GenPharm International Inc. has received a notice of allowancefrom the U.S. Patent and Trademark Office that it will receivepatents on two of its transgenic mouse strains.

The patents will be the first to issue on transgenic animalssince the Harvard oncomouse was patented in 1988, saidJonathan MacQuitty, president and chief executive.

One patent covers the first of the Mountain View., Calif.,company's 10 strains of transgenic immunodeficient (TIM)mice. The mice are being developed for immunology researchas recipients of human cells or tissues.

"The purpose of the TIM program is to make a range ofimmunodeficient mice which would be improvements overexisting mice," MacQuitty said. "One of the problems you havewith natural mutants like SCID mice is that the geneticmutation isn't well-characterized. The result is the mice areleaky -- you haven't really completely eliminated certainaspects of the immune system."

Natural SCID (severe combined immunodeficient) mice developsome B and T cells as they get older, and it is impossible toknow which mice will develop them, MacQuitty said. All SCIDmice have natural killer cells.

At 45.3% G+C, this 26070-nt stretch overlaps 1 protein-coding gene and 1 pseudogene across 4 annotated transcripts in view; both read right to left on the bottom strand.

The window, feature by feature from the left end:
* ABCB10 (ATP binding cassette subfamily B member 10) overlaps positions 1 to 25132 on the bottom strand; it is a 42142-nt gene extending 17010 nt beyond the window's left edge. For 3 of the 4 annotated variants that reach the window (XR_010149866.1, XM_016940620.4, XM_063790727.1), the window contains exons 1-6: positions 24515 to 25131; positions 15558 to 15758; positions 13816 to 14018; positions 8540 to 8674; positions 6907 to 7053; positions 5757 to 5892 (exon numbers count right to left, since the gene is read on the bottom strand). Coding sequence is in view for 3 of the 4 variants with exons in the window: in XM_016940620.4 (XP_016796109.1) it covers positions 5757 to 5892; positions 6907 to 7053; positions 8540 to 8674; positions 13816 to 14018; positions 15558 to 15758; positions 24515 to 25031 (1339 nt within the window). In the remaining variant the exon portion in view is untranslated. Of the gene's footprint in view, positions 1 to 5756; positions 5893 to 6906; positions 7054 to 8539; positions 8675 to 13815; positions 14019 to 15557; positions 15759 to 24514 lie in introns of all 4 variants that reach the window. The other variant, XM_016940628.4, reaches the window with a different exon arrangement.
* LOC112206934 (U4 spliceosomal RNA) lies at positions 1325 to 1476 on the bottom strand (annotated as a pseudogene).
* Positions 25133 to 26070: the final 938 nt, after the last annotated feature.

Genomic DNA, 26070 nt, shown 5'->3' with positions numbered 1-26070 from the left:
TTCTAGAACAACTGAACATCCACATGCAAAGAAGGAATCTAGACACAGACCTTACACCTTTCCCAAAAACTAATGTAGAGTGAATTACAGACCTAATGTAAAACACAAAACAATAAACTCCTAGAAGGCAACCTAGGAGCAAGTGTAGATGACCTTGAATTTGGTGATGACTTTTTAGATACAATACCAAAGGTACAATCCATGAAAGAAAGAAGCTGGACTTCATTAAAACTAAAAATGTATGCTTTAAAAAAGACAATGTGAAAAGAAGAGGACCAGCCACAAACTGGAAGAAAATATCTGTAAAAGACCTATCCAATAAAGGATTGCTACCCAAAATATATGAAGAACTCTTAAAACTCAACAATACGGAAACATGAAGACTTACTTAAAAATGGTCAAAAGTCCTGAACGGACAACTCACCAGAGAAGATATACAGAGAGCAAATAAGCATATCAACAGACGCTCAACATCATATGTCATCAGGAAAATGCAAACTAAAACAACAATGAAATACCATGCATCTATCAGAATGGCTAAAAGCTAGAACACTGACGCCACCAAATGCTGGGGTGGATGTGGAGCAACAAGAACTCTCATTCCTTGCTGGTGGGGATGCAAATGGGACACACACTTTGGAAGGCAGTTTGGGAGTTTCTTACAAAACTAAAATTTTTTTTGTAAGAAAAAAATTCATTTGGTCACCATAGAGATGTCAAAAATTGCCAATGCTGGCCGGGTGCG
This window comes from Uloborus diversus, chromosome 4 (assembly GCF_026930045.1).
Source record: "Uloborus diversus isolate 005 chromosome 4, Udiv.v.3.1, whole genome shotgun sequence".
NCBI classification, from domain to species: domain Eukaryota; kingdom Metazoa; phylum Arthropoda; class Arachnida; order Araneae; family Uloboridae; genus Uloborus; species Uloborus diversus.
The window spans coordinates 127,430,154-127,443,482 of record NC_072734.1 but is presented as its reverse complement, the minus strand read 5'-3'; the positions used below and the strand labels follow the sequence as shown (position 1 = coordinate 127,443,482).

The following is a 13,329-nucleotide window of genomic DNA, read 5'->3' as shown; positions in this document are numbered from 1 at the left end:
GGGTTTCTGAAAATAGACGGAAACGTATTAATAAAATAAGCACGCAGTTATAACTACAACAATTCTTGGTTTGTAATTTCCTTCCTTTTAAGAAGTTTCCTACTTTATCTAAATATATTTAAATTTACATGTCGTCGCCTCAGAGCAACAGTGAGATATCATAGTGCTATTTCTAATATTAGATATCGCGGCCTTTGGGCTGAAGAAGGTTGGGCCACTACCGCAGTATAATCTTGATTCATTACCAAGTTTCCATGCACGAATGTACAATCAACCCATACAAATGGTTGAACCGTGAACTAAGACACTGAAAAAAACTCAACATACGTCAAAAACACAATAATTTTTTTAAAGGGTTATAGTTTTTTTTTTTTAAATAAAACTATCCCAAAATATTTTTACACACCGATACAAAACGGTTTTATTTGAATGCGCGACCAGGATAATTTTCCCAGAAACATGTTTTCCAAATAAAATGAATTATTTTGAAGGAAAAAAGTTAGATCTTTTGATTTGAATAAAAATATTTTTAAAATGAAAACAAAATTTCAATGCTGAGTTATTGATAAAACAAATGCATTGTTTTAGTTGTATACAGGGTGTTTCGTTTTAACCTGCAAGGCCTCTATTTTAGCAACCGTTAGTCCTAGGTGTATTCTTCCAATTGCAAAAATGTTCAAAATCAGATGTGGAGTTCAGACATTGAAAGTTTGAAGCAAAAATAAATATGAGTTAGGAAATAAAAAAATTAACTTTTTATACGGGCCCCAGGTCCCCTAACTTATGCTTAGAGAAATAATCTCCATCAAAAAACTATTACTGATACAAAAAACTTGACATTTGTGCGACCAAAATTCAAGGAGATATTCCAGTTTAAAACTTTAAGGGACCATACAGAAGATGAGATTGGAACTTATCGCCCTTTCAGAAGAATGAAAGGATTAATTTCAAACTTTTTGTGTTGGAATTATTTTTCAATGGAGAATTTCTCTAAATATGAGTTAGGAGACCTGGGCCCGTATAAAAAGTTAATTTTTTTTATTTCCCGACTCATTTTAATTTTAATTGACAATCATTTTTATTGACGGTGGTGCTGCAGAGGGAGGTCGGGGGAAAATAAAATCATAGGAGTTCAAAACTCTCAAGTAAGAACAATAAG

In contrast, he said, "TIM mice are truly blank slates. We'retrying to make some mice with no functional T cells, or B cells,or natural killer cells or some combination of these."

The second patent will cover the use of GenPharm's PIM micefor carcinogenicity testing. These mice overexpress the pim-1oncogene and are sensitive to the presence of carcinogens. PIMmice are sold by GenPharm to pharmaceutical companies andgovernment agencies that are developing rapid toxicology tests.

GenPharm filed in February for an initial public offering of 2.5million shares at $10 to $12. The offering is on hold due tomarket conditions. -- Karen Bernstein

(c) 1997 American Health Consultants. All rights reserved.